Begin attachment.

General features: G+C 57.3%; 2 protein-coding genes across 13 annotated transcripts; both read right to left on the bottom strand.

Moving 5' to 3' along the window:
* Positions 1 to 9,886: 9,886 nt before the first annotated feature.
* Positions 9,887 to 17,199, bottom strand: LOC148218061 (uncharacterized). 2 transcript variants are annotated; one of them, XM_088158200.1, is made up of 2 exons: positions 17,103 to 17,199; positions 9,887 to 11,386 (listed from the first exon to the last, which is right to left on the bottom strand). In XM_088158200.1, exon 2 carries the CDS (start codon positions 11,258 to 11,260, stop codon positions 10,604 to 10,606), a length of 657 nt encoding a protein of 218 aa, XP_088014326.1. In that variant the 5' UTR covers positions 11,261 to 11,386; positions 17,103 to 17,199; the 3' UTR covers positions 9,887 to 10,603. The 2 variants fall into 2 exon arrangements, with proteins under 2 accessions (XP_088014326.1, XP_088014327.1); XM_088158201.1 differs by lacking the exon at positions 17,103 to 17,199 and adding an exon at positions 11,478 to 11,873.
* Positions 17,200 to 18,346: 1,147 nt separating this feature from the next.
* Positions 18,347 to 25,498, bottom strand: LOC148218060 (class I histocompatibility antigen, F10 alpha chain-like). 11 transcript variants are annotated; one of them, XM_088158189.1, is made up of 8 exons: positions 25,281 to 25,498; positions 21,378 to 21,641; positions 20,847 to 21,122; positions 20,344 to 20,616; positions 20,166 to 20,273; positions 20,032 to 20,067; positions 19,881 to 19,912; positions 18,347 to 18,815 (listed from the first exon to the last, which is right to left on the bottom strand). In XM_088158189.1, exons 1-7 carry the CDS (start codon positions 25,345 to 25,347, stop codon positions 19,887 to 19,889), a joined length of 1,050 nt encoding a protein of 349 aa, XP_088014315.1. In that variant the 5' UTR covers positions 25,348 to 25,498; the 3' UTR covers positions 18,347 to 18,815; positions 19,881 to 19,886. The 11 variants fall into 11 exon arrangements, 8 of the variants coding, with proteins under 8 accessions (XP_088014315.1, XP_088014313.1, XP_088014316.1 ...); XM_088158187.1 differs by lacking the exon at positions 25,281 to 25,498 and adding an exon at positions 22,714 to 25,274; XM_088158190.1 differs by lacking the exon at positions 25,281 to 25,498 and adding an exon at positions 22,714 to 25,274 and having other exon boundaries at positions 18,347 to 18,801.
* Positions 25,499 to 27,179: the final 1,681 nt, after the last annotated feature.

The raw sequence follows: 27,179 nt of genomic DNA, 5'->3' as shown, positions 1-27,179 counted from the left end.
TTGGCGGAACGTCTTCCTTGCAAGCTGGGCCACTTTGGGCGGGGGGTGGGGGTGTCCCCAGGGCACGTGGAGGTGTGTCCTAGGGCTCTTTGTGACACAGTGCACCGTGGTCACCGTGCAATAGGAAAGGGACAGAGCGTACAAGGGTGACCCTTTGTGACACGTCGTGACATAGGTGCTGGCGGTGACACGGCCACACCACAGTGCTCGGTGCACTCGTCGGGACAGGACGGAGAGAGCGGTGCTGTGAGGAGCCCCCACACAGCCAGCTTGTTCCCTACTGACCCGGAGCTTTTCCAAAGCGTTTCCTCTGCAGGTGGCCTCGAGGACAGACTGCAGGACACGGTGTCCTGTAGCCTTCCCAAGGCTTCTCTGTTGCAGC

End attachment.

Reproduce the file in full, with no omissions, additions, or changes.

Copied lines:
General features: G+C 57.3%; 2 protein-coding genes across 13 annotated transcripts; both read right to left on the bottom strand.

Moving 5' to 3' along the window:
* Positions 1 to 9,886: 9,886 nt before the first annotated feature.
* Positions 9,887 to 17,199, bottom strand: LOC148218061 (uncharacterized). 2 transcript variants are annotated; one of them, XM_088158200.1, is made up of 2 exons: positions 17,103 to 17,199; positions 9,887 to 11,386 (listed from the first exon to the last, which is right to left on the bottom strand). In XM_088158200.1, exon 2 carries the CDS (start codon positions 11,258 to 11,260, stop codon positions 10,604 to 10,606), a length of 657 nt encoding a protein of 218 aa, XP_088014326.1. In that variant the 5' UTR covers positions 11,261 to 11,386; positions 17,103 to 17,199; the 3' UTR covers positions 9,887 to 10,603. The 2 variants fall into 2 exon arrangements, with proteins under 2 accessions (XP_088014326.1, XP_088014327.1); XM_088158201.1 differs by lacking the exon at positions 17,103 to 17,199 and adding an exon at positions 11,478 to 11,873.
* Positions 17,200 to 18,346: 1,147 nt separating this feature from the next.
* Positions 18,347 to 25,498, bottom strand: LOC148218060 (class I histocompatibility antigen, F10 alpha chain-like). 11 transcript variants are annotated; one of them, XM_088158189.1, is made up of 8 exons: positions 25,281 to 25,498; positions 21,378 to 21,641; positions 20,847 to 21,122; positions 20,344 to 20,616; positions 20,166 to 20,273; positions 20,032 to 20,067; positions 19,881 to 19,912; positions 18,347 to 18,815 (listed from the first exon to the last, which is right to left on the bottom strand). In XM_088158189.1, exons 1-7 carry the CDS (start codon positions 25,345 to 25,347, stop codon positions 19,887 to 19,889), a joined length of 1,050 nt encoding a protein of 349 aa, XP_088014315.1. In that variant the 5' UTR covers positions 25,348 to 25,498; the 3' UTR covers positions 18,347 to 18,815; positions 19,881 to 19,886. The 11 variants fall into 11 exon arrangements, 8 of the variants coding, with proteins under 8 accessions (XP_088014315.1, XP_088014313.1, XP_088014316.1 ...); XM_088158187.1 differs by lacking the exon at positions 25,281 to 25,498 and adding an exon at positions 22,714 to 25,274; XM_088158190.1 differs by lacking the exon at positions 25,281 to 25,498 and adding an exon at positions 22,714 to 25,274 and having other exon boundaries at positions 18,347 to 18,801.
* Positions 25,499 to 27,179: the final 1,681 nt, after the last annotated feature.

The raw sequence follows: 27,179 nt of genomic DNA, 5'->3' as shown, positions 1-27,179 counted from the left end.
TTGGCGGAACGTCTTCCTTGCAAGCTGGGCCACTTTGGGCGGGGGGTGGGGGTGTCCCCAGGGCACGTGGAGGTGTGTCCTAGGGCTCTTTGTGACACAGTGCACCGTGGTCACCGTGCAATAGGAAAGGGACAGAGCGTACAAGGGTGACCCTTTGTGACACGTCGTGACATAGGTGCTGGCGGTGACACGGCCACACCACAGTGCTCGGTGCACTCGTCGGGACAGGACGGAGAGAGCGGTGCTGTGAGGAGCCCCCACACAGCCAGCTTGTTCCCTACTGACCCGGAGCTTTTCCAAAGCGTTTCCTCTGCAGGTGGCCTCGAGGACAGACTGCAGGACACGGTGTCCTGTAGCCTTCCCAAGGCTTCTCTGTTGCAGC